Close work (Parts 1 & 2)

Moving sheep in and out of yards and fields can be tricky


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Thumbnail image for the sheep and cattle dog training tutorial: Close Work Part One

Teaching a dog to bring the sheep to you in the open field is all very well, but your dog’s capable of doing very much more to help you. Efficiently moving sheep around at close quarters, as well as putting them into and bringing them out of yards, pens and races and taking them to fresh pasture are all essential tasks for the farm dog.

Thumbnail image for the sheep and cattle dog training tutorial: Close Work Part Two

In this two-part tutorial, watch trainees Carew and Tess try their paws at some practical farm work before our highly trained dog Kay, shows how it should be done!

Close work (Parts 1 & 2)

17 responses to “Close work (Parts 1 & 2)”

  1. Andy avatar

    Sounds like a good idea, Patrick – build up his confidence – and limit his driving to just a few yards in front of you until he’s working more freely.

  2. Patrick Schmid avatar

    I also think it is a confidence probem. I try to give him always good words, like good boy. I think it is, while when he was young must stop him always he was a bulldozer. And i think i give to much pressure on him. I think he must work a lot witout commands only “good boy” and not mutch lie down. And i will try you tips.
    Thank you and best wishes.


  3. Patrick Schmid avatar

    A really good tutorial. I like that we can see that not all is gone. Some misstakes can happen. Its normal..

    My dog has a lot of eye too. The problem is only when he is driving the sheep. Sometimes he want get up. Always flanking ? is this a good idea? Now i try to always give him a stay command. And let him a lot of driving and give him alwasy commands like good boy …. Or what can i do?

    1. Andy avatar

      Hello Patrick,
      If your dog sticks when it is driving, and then wants to flank and bring the sheep back to you, that is not “eye”, it’s a lack of confidence when driving. A lot more driving practice is needed – but don’t ask the dog to go too far ahead. Increase the distance very gradually.
      By all means give lots of encouragement, but not, of course when the dog flanks and brings the sheep back towards you.

      1. Patrick Schmid avatar

        No you missunderstand me. He likes to drive. But somtimes when he stops and lay down. He won’t get up. I give him get up command. But he want get up.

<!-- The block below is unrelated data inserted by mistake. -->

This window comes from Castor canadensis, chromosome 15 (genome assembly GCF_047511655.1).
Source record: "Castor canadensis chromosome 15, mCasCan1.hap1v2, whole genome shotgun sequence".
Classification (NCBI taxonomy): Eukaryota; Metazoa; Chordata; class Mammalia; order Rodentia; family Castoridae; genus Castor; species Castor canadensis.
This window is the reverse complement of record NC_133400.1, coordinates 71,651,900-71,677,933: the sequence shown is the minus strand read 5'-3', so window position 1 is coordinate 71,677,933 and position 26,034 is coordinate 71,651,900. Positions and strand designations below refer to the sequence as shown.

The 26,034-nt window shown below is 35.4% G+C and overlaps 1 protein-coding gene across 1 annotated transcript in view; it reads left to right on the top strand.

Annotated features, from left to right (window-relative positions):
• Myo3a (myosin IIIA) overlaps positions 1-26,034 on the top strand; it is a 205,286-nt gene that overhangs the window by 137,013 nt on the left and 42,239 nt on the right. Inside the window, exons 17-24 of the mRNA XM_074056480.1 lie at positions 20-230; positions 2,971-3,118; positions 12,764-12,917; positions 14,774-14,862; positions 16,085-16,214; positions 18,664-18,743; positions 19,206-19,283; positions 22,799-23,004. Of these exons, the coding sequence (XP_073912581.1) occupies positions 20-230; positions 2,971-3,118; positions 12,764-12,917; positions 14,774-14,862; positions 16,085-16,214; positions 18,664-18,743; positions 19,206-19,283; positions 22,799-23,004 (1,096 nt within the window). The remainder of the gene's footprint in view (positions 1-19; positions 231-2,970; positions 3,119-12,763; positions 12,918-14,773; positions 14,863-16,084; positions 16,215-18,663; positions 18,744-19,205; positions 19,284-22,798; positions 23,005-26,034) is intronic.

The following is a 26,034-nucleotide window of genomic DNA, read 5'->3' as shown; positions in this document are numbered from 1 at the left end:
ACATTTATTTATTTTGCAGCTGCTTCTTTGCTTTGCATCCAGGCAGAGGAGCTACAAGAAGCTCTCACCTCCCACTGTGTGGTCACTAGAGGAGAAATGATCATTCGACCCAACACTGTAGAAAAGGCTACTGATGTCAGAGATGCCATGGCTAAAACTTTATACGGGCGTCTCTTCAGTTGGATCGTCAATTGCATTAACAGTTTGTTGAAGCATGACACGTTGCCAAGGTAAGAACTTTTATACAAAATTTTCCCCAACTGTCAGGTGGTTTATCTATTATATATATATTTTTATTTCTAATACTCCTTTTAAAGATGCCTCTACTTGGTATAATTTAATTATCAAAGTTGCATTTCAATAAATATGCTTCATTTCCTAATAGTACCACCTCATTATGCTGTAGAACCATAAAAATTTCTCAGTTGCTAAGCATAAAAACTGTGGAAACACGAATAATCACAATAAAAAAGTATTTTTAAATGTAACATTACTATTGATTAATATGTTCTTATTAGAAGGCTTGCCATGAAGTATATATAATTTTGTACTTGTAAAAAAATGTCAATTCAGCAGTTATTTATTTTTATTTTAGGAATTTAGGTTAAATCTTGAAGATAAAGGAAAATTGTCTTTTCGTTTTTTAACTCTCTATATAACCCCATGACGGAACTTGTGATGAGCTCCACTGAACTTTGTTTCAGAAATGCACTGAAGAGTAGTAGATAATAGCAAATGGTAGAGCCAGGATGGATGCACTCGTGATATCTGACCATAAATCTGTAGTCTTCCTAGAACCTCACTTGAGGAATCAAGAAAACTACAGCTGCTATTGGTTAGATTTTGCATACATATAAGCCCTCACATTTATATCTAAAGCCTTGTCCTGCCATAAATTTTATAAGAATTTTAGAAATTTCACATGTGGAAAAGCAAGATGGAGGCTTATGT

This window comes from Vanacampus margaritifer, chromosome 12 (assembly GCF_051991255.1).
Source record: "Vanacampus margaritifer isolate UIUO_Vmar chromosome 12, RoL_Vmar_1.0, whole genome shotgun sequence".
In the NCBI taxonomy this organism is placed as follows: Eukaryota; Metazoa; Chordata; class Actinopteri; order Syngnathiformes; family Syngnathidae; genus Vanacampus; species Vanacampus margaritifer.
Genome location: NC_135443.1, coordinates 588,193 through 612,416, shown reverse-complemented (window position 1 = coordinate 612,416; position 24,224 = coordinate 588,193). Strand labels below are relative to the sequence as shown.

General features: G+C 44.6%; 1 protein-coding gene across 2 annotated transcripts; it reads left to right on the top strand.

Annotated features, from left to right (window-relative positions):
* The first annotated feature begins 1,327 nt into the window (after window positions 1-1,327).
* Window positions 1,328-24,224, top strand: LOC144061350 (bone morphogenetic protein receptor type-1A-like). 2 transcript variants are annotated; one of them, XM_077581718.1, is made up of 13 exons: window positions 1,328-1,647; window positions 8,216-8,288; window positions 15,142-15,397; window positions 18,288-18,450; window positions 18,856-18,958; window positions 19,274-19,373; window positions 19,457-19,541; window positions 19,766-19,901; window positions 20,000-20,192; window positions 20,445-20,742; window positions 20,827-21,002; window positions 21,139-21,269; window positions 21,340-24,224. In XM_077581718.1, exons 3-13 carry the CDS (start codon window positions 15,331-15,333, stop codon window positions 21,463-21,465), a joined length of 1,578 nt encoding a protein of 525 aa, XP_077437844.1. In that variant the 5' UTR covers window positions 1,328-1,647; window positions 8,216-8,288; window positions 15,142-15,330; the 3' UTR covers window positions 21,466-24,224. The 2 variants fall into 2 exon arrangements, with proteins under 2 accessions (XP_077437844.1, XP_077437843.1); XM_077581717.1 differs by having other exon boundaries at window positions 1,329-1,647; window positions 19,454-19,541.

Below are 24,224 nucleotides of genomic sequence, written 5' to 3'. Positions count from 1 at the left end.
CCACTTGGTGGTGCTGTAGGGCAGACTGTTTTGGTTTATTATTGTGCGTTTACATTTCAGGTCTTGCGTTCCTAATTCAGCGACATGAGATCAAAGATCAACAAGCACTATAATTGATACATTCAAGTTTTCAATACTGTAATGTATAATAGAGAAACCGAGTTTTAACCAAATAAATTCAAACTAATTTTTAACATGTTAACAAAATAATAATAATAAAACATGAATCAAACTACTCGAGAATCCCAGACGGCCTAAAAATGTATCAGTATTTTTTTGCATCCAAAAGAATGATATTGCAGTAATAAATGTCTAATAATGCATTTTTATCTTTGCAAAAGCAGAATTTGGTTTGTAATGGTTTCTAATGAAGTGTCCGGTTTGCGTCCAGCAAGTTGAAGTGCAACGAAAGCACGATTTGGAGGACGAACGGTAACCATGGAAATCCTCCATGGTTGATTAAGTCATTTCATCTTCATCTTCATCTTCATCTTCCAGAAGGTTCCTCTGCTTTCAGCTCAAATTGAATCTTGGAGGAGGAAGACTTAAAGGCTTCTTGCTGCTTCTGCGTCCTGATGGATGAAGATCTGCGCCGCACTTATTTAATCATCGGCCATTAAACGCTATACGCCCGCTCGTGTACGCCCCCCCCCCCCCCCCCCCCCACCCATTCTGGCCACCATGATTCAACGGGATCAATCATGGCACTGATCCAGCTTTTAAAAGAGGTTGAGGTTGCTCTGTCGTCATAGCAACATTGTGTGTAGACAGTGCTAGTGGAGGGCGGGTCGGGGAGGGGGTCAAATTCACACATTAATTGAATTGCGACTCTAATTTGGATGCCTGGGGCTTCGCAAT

And i don’t want give him flanking commands. But i think then he always wait of the flanking commands he never get up and drives forward.

        1. Andy avatar

          Patrick, I don’t understand . . .
          Why do you say he likes driving if he won’t walk up on the sheep?
          How far will he drive the sheep in front of you before he stops?

          1. Patrick Schmid avatar

            Hi Andy hi can drive 100 meters, no problem. Its not a problem of the distance.
            He drives the sheep I give him a lay down command. And then he will not walk. Then i give him a flanking command and then he walks.
            Is flanking a good idea for correct this.?

            1. Andy avatar

              You need to work out what the problem is. Is it only when he’s a long distance away, or does he stick like this when he’s closer?

              Either way, it’s a confidence problem, so you need to do whatever it takes to keep him moving freely. Try not to let him actually lie down. Dogs usually move more freely if they stay on their feet.

              Have you tried encouraging him with clapping your hands and ‘Shushing’ or hissing to encourage him?

              If it has to be a flank command to get him to walk up, immediately give the walk up command after the flank command – and try to reduce the flank command over time.

  4. Cathy Hughes avatar

    Enjoyed this. My Merit is a bit too pushy and I have one heck of a time getting her to maintain distance and a slower gait, especially on close work such as penning. Should I stop actual penning and stick to pushing sheep from one field to the next until she is more comfortable/calm with this before actually penning?

    1. Andy avatar

      Sounds as though she’s not really ready for penning, Cathy. Lots of practice at bringing the sheep up behind you (as in Give the Sheep Space) first. If she won’t stop, walk through the sheep to get closer and make her stop. When she’ll bring the sheep up steadily and behave herself, then you can start teaching her to pen – but do it gradually.

      1. Cathy Hughes avatar

        Thanks, Andy. Will do. She is a cheeky little lass, but I suspect I am not always as consistent as I need to be. Will review Give the Sheep Space and practice more. Cheers.

  5. Beth Mitchell avatar

    Thanks! I have a dog with a lot of eye and she tends to get a bit sticky. I have been having trouble getting her to walk up or even move. I will try the flanking commands to get her to move.

    1. Andy avatar

      That’s a good idea, Beth. Keep her moving as much as possible. If she stops and won’t start again, walk away if there’s room in the field (right away) so that she’s no longer holding the sheep to you – she should then get up and bring them to you again – so keep walking!

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